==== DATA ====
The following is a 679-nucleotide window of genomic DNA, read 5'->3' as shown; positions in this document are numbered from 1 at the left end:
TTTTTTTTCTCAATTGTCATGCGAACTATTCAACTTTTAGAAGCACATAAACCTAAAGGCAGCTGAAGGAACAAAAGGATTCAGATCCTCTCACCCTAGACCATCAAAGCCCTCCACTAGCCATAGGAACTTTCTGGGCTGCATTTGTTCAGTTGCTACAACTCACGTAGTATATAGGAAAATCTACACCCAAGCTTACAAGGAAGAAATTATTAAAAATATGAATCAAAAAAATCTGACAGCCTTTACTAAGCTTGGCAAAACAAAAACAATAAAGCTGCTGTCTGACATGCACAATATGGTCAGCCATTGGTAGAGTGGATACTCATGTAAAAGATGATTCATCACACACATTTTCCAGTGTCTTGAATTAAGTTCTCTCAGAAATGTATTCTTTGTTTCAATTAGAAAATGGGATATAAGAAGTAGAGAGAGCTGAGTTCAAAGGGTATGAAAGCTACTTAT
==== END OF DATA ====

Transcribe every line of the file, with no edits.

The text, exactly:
The following is a 679-nucleotide window of genomic DNA, read 5'->3' as shown; positions in this document are numbered from 1 at the left end:
TTTTTTTTCTCAATTGTCATGCGAACTATTCAACTTTTAGAAGCACATAAACCTAAAGGCAGCTGAAGGAACAAAAGGATTCAGATCCTCTCACCCTAGACCATCAAAGCCCTCCACTAGCCATAGGAACTTTCTGGGCTGCATTTGTTCAGTTGCTACAACTCACGTAGTATATAGGAAAATCTACACCCAAGCTTACAAGGAAGAAATTATTAAAAATATGAATCAAAAAAATCTGACAGCCTTTACTAAGCTTGGCAAAACAAAAACAATAAAGCTGCTGTCTGACATGCACAATATGGTCAGCCATTGGTAGAGTGGATACTCATGTAAAAGATGATTCATCACACACATTTTCCAGTGTCTTGAATTAAGTTCTCTCAGAAATGTATTCTTTGTTTCAATTAGAAAATGGGATATAAGAAGTAGAGAGAGCTGAGTTCAAAGGGTATGAAAGCTACTTAT